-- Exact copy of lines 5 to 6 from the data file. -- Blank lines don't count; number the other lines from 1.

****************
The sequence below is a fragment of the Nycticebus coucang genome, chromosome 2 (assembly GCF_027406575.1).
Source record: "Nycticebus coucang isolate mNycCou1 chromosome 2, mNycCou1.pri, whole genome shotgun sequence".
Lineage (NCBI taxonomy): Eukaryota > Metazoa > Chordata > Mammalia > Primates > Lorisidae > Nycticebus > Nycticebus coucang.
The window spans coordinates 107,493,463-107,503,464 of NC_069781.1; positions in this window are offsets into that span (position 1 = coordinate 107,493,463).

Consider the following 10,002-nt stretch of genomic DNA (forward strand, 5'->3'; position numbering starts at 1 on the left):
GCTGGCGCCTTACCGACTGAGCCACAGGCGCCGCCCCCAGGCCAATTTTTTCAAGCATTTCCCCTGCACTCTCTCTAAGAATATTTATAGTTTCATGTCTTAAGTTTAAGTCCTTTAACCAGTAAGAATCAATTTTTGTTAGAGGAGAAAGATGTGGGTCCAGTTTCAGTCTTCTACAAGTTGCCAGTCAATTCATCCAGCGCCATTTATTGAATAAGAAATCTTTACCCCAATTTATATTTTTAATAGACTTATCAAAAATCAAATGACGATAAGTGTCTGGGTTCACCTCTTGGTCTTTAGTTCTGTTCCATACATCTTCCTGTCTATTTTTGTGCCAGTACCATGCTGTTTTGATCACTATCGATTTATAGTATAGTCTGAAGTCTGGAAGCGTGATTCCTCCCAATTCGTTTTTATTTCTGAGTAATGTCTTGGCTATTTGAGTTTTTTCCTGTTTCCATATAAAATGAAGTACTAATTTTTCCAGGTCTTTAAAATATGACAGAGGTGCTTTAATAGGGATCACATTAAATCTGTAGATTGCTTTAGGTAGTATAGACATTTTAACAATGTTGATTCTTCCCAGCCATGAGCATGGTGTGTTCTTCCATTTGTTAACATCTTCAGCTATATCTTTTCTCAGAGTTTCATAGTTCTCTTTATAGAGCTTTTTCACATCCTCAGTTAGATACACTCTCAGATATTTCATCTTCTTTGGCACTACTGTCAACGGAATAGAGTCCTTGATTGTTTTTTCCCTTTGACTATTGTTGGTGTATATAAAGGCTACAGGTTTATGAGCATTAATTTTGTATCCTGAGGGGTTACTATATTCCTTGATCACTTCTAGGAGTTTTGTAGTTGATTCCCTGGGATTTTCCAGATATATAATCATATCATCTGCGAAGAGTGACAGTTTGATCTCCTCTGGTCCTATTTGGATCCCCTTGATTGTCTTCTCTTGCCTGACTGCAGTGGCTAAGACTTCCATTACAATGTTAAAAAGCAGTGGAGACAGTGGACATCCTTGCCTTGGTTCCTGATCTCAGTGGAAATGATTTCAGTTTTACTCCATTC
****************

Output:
Consider the following 10,002-nt stretch of genomic DNA (forward strand, 5'->3'; position numbering starts at 1 on the left):
GCTGGCGCCTTACCGACTGAGCCACAGGCGCCGCCCCCAGGCCAATTTTTTCAAGCATTTCCCCTGCACTCTCTCTAAGAATATTTATAGTTTCATGTCTTAAGTTTAAGTCCTTTAACCAGTAAGAATCAATTTTTGTTAGAGGAGAAAGATGTGGGTCCAGTTTCAGTCTTCTACAAGTTGCCAGTCAATTCATCCAGCGCCATTTATTGAATAAGAAATCTTTACCCCAATTTATATTTTTAATAGACTTATCAAAAATCAAATGACGATAAGTGTCTGGGTTCACCTCTTGGTCTTTAGTTCTGTTCCATACATCTTCCTGTCTATTTTTGTGCCAGTACCATGCTGTTTTGATCACTATCGATTTATAGTATAGTCTGAAGTCTGGAAGCGTGATTCCTCCCAATTCGTTTTTATTTCTGAGTAATGTCTTGGCTATTTGAGTTTTTTCCTGTTTCCATATAAAATGAAGTACTAATTTTTCCAGGTCTTTAAAATATGACAGAGGTGCTTTAATAGGGATCACATTAAATCTGTAGATTGCTTTAGGTAGTATAGACATTTTAACAATGTTGATTCTTCCCAGCCATGAGCATGGTGTGTTCTTCCATTTGTTAACATCTTCAGCTATATCTTTTCTCAGAGTTTCATAGTTCTCTTTATAGAGCTTTTTCACATCCTCAGTTAGATACACTCTCAGATATTTCATCTTCTTTGGCACTACTGTCAACGGAATAGAGTCCTTGATTGTTTTTTCCCTTTGACTATTGTTGGTGTATATAAAGGCTACAGGTTTATGAGCATTAATTTTGTATCCTGAGGGGTTACTATATTCCTTGATCACTTCTAGGAGTTTTGTAGTTGATTCCCTGGGATTTTCCAGATATATAATCATATCATCTGCGAAGAGTGACAGTTTGATCTCCTCTGGTCCTATTTGGATCCCCTTGATTGTCTTCTCTTGCCTGACTGCAGTGGCTAAGACTTCCATTACAATGTTAAAAAGCAGTGGAGACAGTGGACATCCTTGCCTTGGTTCCTGATCTCAGTGGAAATGATTTCAGTTTTACTCCATTC